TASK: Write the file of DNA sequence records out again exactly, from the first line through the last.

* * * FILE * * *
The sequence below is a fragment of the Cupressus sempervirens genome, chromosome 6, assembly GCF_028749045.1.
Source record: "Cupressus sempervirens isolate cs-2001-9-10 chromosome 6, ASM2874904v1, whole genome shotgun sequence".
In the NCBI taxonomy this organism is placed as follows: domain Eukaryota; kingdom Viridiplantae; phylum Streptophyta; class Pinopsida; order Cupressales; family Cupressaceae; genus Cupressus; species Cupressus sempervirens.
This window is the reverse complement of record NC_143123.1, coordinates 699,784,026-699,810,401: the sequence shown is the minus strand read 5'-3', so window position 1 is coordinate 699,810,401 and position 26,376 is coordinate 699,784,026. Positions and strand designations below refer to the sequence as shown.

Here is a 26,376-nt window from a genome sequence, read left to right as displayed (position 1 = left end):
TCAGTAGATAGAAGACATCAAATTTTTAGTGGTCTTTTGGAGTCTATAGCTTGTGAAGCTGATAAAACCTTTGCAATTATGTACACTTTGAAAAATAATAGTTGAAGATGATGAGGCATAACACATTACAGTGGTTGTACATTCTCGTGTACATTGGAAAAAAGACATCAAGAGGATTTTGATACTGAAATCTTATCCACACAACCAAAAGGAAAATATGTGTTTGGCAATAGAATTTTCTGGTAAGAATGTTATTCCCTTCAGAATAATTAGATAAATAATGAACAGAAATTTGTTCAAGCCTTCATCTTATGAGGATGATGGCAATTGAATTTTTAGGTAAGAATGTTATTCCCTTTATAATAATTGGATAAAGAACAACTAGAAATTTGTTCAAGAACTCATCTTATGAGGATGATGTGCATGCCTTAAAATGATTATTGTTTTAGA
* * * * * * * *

The sequence below is a fragment of the Cupressus sempervirens genome, chromosome 6, assembly GCF_028749045.1.
Source record: "Cupressus sempervirens isolate cs-2001-9-10 chromosome 6, ASM2874904v1, whole genome shotgun sequence".
In the NCBI taxonomy this organism is placed as follows: domain Eukaryota; kingdom Viridiplantae; phylum Streptophyta; class Pinopsida; order Cupressales; family Cupressaceae; genus Cupressus; species Cupressus sempervirens.
This window is the reverse complement of record NC_143123.1, coordinates 699,784,026-699,810,401: the sequence shown is the minus strand read 5'-3', so window position 1 is coordinate 699,810,401 and position 26,376 is coordinate 699,784,026. Positions and strand designations below refer to the sequence as shown.

Here is a 26,376-nt window from a genome sequence, read left to right as displayed (position 1 = left end):
TCAGTAGATAGAAGACATCAAATTTTTAGTGGTCTTTTGGAGTCTATAGCTTGTGAAGCTGATAAAACCTTTGCAATTATGTACACTTTGAAAAATAATAGTTGAAGATGATGAGGCATAACACATTACAGTGGTTGTACATTCTCGTGTACATTGGAAAAAAGACATCAAGAGGATTTTGATACTGAAATCTTATCCACACAACCAAAAGGAAAATATGTGTTTGGCAATAGAATTTTCTGGTAAGAATGTTATTCCCTTCAGAATAATTAGATAAATAATGAACAGAAATTTGTTCAAGCCTTCATCTTATGAGGATGATGGCAATTGAATTTTTAGGTAAGAATGTTATTCCCTTTATAATAATTGGATAAAGAACAACTAGAAATTTGTTCAAGAACTCATCTTATGAGGATGATGTGCATGCCTTAAAATGATTATTGTTTTAGA